By DAVE O’SULLIVAN
LINWOOD — Starting four sophomores has Mainland boys basketball coach Dan Williams graying at the temples ever so slightly, but even with a hefty number of turnovers and sloppy play at times, Williams and his staff are having a lot of fun coaching up a bunch of athletic kids who are willing to go full throttle every night.
The Mustangs got their doors blown off a little bit early on by the likes of Cape-Atlantic League stalwarts Egg Harbor Township and St. Joseph, and a tough non-league opponent in Southern Regional, but things have begun to turn around.
Mainland has won five of its last six games, the latest coming Thursday evening in blowout fashion over Absegami. The Stangs took a 12-point lead into halftime but then broke things open in the third with 22 points. Mainland got a couple big buckets from Tim Travagline, and Keaton Loewenstern closed out the third quarter with a big 3-pointer that pushed the Stangs’ lead out to 56-39 in an eventual 77-48 victory.
“We moved the ball well (in the second half) and we moved off the ball well. We had some nice screens and that opened things up, and we executed some of the things we’ve been working on to try to free guys up, particularly for guys like Timmy coming open for threes. It kind of clicked there in the third quarter,” Williams said. “We talked before the game about urgency and energy. We didn’t feel like we had much of either of those things in the last game, against Hammonton — now, don’t get me wrong, a lot of that had to do with what Hammonton was able to do to us — but this team, being as young as we are, I don’t know that we’re going to out-execute a ton of teams. But what youth brings, especially with these guys, is really getting rolling with confidence and energy. If we don’t have energy, that’s a big component of ours. That’s what we talked about a lot and it starts on the defensive end. They prefer to play a half-court, trapping defense as opposed to man all game, and we felt like this was a matchup where we could do a little more of that. It was nice to see them have energy and play connected with each other, and to get a bunch of guys out there on the court.”
Mainland (7-5, 2-3 Cape-Atlantic League United) certainly got after it defensively early on, limiting Absegami (5-8, 2-4 CAL American) to just nine points in the first quarter. Cohen Cook and Jamie Tyson — two of the four sophomores in the starting lineup — combined for 17 first-half points as the Stangs began to get some separation early in the second quarter. They started the frame on 13-6 run that stretched a 15-9 lead to 28-15, and the Braves were never able to recover.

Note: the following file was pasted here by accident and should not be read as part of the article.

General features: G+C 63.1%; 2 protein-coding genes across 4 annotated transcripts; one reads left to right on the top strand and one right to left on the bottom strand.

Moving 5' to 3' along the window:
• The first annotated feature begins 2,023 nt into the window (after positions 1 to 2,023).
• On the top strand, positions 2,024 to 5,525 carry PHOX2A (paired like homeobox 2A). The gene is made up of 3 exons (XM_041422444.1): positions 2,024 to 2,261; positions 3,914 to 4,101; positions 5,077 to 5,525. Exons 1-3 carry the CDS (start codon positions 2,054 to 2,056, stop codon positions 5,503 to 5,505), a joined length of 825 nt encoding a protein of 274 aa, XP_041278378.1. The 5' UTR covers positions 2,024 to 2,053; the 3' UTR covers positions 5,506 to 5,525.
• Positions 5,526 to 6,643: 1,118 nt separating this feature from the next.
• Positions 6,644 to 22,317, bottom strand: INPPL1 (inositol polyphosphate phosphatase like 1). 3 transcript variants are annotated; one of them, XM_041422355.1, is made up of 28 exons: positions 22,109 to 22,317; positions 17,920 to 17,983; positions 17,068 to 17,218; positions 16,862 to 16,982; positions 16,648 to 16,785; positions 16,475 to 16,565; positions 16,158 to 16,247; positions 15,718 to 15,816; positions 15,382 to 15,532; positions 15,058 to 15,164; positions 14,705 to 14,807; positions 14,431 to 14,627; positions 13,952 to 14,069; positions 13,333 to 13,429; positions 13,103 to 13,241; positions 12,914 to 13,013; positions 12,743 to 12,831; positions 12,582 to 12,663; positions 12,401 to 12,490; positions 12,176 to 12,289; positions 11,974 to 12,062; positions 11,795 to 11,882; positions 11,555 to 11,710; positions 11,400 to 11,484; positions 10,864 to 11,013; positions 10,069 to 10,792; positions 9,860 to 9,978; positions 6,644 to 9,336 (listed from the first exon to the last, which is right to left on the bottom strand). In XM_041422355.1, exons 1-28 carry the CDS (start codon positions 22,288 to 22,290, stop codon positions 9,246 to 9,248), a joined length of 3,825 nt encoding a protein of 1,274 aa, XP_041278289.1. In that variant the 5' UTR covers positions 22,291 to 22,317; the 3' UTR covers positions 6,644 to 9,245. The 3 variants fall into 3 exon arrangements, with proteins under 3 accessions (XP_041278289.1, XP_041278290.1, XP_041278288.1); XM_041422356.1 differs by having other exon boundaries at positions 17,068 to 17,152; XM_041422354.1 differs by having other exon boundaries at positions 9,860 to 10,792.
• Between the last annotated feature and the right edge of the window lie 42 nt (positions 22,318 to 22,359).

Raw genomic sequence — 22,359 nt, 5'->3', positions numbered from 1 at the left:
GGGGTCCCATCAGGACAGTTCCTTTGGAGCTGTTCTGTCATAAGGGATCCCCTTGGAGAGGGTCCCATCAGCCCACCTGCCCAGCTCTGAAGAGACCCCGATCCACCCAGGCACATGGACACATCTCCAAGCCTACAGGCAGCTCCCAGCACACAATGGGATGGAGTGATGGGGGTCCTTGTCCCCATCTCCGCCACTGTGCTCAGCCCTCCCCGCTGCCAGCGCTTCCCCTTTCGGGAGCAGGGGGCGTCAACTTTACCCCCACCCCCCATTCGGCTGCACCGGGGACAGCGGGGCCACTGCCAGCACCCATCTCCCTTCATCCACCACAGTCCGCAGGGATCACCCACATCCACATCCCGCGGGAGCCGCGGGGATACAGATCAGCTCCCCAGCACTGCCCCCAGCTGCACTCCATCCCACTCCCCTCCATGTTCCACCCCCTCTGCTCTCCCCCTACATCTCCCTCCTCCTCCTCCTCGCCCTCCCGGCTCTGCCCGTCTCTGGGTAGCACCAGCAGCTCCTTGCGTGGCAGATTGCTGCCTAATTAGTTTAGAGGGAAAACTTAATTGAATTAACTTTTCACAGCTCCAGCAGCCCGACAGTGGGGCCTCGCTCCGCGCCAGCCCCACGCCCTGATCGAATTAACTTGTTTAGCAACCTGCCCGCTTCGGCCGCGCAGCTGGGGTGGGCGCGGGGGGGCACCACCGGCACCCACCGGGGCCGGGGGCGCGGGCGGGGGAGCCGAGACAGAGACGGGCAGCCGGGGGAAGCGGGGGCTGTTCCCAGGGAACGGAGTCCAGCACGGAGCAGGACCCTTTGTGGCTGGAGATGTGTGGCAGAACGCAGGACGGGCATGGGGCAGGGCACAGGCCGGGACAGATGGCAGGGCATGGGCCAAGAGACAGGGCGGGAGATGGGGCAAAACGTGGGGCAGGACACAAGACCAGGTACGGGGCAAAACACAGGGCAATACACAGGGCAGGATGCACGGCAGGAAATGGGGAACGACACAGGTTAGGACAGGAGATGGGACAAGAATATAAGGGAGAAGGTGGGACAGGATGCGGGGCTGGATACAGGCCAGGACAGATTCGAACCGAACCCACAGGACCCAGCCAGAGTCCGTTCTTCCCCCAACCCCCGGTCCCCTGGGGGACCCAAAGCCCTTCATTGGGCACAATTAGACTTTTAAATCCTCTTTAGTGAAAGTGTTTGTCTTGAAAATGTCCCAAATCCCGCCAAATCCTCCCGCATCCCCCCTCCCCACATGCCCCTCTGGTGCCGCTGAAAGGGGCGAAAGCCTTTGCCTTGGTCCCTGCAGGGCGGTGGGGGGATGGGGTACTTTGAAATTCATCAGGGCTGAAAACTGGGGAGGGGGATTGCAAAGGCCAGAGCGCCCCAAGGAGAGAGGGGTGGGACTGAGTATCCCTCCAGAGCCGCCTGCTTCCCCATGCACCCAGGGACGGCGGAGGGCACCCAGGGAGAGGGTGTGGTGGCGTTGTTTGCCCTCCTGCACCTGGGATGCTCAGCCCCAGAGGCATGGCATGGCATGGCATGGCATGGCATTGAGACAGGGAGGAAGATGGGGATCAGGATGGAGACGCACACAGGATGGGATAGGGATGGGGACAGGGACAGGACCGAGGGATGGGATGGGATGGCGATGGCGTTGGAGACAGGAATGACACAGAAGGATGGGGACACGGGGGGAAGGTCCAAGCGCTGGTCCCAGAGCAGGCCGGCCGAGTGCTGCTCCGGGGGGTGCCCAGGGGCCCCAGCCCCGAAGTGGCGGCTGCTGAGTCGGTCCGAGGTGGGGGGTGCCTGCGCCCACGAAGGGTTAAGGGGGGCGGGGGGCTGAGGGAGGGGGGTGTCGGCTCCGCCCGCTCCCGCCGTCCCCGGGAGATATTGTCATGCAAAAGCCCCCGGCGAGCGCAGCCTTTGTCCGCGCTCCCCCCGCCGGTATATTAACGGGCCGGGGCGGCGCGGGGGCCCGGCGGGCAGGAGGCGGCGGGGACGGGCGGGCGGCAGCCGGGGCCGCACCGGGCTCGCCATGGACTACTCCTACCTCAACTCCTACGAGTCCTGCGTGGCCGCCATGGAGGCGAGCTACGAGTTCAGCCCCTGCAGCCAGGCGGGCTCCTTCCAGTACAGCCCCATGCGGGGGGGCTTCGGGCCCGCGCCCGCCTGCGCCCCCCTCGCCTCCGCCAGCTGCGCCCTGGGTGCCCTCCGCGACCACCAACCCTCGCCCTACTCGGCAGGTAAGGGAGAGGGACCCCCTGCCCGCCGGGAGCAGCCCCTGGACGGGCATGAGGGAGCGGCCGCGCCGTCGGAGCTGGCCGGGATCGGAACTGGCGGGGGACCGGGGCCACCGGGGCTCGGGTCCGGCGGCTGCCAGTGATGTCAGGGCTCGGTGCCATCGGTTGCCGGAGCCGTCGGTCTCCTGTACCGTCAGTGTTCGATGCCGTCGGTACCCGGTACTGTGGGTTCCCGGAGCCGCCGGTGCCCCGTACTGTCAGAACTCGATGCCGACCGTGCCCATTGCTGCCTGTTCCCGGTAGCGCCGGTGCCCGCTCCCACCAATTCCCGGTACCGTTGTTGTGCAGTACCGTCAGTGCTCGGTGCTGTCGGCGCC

“We’re a young team and coming into the season a lot of people doubted us, but we’re putting together a real good stretch of games right now. Although we’re very small, we play tough, we rebound the ball and against bigger teams we’ve been able to hang in there,” said point guard Christian Rodgers, Mainland’s lone senior in the starting lineup. “We were just trying to limit our turnovers. In the first half we played really sloppy and had a lot of turnovers, so we had to go back to the drawing board, run some plays, keep the ball and get good shots.”
Cook, who spent much of his sophomore football season on injured reserve with a foot problem, is back healthy and has been getting it done for the Mustangs, averaging better than 13 points per game. Against Absegami he finished with a game-high 19 points, most of which came in the first three quarters. Travagline finished with 17 points and Rodgers added 13, including three of Mainland’s six 3-pointers.
“We can go to him whenever we need a bucket,” Rodgers said of Cook. “He’s our man, it’s amazing to have him — just like his older brother (Jake) a couple years ago.”
Williams said his philosophy this year is to not get bogged down in the technical intricacies of basketball with such a young squad. He wants them to continue to hustle and not be afraid to take chances and make plays. Mainland has a brutal stretch coming up featuring two games against Holy Spirit as well as matchups against EHT, St. Joseph and Millville, but Williams said he doesn’t want his guys to start playing a timid brand of basketball.
“When you get a few kids like Cohen and Jamie, they are both varsity football players so they understand what a physical sport at the varsity level is like. Stephen Ordille is also one of the better football players, and for a guy who is only about 5-foot-8, that’s saying something. We know how tough and athletic he is. It’s been fun. This is not like a lot of the other teams we’ve had here at Mainland. We’re a short bunch of athletic, quick kids who can wreck havoc,” Williams said. “We want to let them go defend and create a little havoc, or at least speed a team up. We want to try to minimize turnovers, but I don’t want them overthinking, overanalyzing and paralyzing themselves while they are playing. We went from having was last year was, which was basically nothing, and most of these guys (before that) were in eighth grade, so they are really just learning the game right now. If you get all over them too much they end up thinking too much and becoming too analytical.”
“Next week is going to be a tough week. We have practice tomorrow and Sunday and we just have to keep everybody together, keep playing as a unit. If we play as a unit, I think we can stick with any team in this conference,” Rodgers added. “Last year, we barely had a season with seven games. We’re young this year, so I just have to be a leader because I’m the only senior in the starting lineup. We have to start winning a few big games coming up.”
What’s next: Mainland travels to Egg Harbor Township on Monday at 5:30 p.m. Absegami hosts Atlantic City on Monday at 7 p.m.
Contact Dave O’Sullivan: firstname.lastname@example.org; on Twitter @GDsullysays